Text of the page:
NT Government should appeal against
the "no penalty" ruling on breach of permit laws
Statement by ATSIC Chairman Geoff Clark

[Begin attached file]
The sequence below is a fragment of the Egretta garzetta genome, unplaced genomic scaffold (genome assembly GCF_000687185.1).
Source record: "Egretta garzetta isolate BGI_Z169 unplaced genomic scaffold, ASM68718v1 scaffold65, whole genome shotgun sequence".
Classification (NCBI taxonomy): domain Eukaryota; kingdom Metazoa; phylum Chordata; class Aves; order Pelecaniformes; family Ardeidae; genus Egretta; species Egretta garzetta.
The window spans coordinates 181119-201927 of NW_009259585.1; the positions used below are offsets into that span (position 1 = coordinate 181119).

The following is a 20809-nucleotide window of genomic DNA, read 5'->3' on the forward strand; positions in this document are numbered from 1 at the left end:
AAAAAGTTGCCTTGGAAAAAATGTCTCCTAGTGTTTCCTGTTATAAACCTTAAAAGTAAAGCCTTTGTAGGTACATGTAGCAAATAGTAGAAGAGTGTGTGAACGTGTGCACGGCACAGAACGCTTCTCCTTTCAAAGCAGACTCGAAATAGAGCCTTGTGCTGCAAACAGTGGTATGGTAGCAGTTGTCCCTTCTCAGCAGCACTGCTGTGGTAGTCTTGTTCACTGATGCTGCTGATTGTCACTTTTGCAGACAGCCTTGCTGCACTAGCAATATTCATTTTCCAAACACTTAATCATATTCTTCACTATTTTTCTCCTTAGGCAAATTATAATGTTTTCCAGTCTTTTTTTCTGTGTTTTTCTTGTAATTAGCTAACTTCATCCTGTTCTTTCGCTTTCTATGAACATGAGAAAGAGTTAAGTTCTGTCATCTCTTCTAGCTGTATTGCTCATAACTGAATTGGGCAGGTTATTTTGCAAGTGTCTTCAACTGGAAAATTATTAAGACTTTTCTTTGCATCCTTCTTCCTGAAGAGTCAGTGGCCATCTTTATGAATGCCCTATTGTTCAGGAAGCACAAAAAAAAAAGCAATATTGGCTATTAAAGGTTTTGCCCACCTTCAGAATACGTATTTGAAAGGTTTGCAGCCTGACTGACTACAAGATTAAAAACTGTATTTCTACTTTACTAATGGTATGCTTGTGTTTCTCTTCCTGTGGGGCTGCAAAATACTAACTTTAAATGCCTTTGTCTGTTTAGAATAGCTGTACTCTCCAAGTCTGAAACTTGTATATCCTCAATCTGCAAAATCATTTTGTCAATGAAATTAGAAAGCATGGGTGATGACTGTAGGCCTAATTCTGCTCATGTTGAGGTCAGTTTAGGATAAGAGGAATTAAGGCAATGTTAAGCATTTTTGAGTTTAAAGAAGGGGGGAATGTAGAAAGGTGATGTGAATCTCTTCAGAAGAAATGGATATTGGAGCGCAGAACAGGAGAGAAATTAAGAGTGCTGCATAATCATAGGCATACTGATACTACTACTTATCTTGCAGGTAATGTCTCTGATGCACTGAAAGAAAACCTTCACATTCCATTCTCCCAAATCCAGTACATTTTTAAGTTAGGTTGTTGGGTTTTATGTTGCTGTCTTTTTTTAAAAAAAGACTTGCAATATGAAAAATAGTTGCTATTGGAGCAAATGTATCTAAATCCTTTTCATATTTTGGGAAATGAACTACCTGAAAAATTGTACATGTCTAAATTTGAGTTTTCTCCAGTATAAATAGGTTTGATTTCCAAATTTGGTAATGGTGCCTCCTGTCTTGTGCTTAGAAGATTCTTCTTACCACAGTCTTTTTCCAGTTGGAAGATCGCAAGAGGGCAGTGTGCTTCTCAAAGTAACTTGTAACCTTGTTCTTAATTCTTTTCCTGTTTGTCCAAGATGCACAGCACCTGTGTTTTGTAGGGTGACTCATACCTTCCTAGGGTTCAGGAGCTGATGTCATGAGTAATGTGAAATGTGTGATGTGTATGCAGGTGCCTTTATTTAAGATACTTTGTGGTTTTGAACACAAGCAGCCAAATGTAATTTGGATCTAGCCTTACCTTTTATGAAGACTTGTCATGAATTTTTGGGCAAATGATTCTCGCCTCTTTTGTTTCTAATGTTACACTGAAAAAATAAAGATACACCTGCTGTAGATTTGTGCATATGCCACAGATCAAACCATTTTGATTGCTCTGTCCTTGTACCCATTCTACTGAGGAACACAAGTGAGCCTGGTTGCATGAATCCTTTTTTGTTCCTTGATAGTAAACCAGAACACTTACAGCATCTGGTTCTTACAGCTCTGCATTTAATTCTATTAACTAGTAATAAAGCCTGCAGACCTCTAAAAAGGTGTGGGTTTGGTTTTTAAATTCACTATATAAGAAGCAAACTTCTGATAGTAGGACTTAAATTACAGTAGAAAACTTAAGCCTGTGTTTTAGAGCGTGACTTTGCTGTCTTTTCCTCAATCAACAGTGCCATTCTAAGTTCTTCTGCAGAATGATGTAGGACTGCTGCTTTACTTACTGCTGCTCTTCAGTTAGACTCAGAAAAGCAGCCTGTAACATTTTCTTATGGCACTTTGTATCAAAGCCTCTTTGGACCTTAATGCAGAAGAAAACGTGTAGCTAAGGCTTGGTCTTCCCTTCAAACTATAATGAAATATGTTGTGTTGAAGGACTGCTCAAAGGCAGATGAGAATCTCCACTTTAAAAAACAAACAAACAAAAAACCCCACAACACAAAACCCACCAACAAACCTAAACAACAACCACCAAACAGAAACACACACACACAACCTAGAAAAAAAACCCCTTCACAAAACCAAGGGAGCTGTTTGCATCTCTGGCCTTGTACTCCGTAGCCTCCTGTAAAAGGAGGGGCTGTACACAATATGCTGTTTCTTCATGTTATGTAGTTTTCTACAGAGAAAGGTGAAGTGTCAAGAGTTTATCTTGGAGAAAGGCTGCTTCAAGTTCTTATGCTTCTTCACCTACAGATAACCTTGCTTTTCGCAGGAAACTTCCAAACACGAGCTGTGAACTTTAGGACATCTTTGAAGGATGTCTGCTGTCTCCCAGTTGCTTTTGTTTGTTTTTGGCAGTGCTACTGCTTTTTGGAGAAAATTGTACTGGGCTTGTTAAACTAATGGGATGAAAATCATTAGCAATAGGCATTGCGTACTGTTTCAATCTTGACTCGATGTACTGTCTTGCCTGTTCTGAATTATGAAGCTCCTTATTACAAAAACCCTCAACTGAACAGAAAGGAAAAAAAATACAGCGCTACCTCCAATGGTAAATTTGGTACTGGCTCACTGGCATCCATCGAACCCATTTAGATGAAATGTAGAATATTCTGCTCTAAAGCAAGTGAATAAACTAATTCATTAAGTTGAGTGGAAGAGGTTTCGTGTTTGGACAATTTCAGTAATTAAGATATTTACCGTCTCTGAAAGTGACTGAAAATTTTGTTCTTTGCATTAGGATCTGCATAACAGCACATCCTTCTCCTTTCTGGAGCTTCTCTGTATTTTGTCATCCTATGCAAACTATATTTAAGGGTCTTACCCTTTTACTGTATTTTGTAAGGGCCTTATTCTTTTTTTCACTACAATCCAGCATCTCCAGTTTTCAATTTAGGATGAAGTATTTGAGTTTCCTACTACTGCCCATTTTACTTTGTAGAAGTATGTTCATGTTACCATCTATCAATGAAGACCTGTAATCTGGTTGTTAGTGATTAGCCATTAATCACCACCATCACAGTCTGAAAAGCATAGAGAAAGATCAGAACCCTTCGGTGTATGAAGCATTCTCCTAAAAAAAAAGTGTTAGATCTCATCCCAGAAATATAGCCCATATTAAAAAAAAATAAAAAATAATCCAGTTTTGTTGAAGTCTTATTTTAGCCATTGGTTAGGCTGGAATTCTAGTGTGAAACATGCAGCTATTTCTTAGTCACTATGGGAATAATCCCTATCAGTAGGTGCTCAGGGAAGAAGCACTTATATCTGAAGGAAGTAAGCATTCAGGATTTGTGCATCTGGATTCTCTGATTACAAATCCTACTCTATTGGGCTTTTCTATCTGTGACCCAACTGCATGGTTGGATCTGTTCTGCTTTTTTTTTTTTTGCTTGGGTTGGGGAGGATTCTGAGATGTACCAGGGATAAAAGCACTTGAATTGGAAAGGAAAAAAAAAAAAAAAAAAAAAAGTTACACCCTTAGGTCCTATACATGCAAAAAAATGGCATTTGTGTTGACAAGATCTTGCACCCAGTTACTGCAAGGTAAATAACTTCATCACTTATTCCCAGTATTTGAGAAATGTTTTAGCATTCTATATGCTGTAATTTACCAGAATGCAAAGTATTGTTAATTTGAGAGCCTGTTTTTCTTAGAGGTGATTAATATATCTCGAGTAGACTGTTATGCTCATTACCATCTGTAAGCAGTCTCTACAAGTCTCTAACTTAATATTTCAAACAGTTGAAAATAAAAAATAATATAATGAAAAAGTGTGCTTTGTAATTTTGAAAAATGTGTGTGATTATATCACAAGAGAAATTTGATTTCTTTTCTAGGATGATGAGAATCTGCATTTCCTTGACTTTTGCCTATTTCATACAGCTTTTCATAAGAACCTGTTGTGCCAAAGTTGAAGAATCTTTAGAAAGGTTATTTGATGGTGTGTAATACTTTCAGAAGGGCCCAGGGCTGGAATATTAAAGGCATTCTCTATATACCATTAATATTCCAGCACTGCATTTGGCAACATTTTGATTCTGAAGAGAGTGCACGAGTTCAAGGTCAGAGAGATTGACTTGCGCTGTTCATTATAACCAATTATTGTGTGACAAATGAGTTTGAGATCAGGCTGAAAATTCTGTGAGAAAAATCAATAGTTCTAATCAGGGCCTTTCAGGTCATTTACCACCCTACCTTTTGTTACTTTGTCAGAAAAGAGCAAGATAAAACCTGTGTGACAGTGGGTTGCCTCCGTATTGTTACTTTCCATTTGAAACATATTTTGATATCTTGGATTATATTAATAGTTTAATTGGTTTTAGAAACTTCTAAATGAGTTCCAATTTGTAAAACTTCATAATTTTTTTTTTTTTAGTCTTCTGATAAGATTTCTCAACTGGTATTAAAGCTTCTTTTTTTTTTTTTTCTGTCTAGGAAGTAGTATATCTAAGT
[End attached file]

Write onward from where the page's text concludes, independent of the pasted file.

The Northern Territory Government should give urgent consideration to an appeal against a Darwin Magistrate's decision which has effectively given carte blanche to anyone wanting to breach Aboriginal permit laws in the Northern Territory. The failure of a Darwin-based magistrate to impose a conviction or penalty for a clear breach of Territory permit laws is a threat to the effective future operation of these laws. Up until recently Indigenous people were being sent to jail under NT mandatory sentencing laws for offences as trivial as stealing a can of drink. Yet when NT laws designed to protect the interests of Indigenous people are tested before the court a non-Indigenous person who has blatantly and wilfully breached them is given what amounts, in legal terms, to a slap on the wrist. Earlier this week I had given endorsement to the fact that the Magistrate had found a journalist from The Australian guilty of entering Aboriginal land without a permit. I later became aware the journalist was discharged without conviction or penalty despite the guilty verdict. This ruling has prompted expressions of outrage to me by both Indigenous and non-Indigenous people and rightly so. There have also been media reports suggesting the Magistrate drew parallels with the former apartheid system in South Africa and Nazi Germany when considering the breach of permit laws. While one has to be cautious about relying on media reports for accuracy I would say it is utterly repugnant to make any comparisons between apartheid and the NT permits system. Apartheid was a morally evil system used by a non-Indigenous minority to suppress the will of an Indigenous majority. Permit laws operating in the NT, however, are designed to protect an Indigenous minority from interference in their lives by a non-Indigenous majority. The facts of the matter are this journalist knowingly and deliberately breached the permit laws to gate-crash a funeral after his request to enter Aboriginal land was rejected by traditional owners. The traditional owners specifically wanted him to stay away because of the community's grief over the loss of one of their youths, allegedly at the hands of police. The journalist demonstrated absolute contempt for the wishes of a community in mourning as well as the law but as his own newspaper reported he "escaped conviction".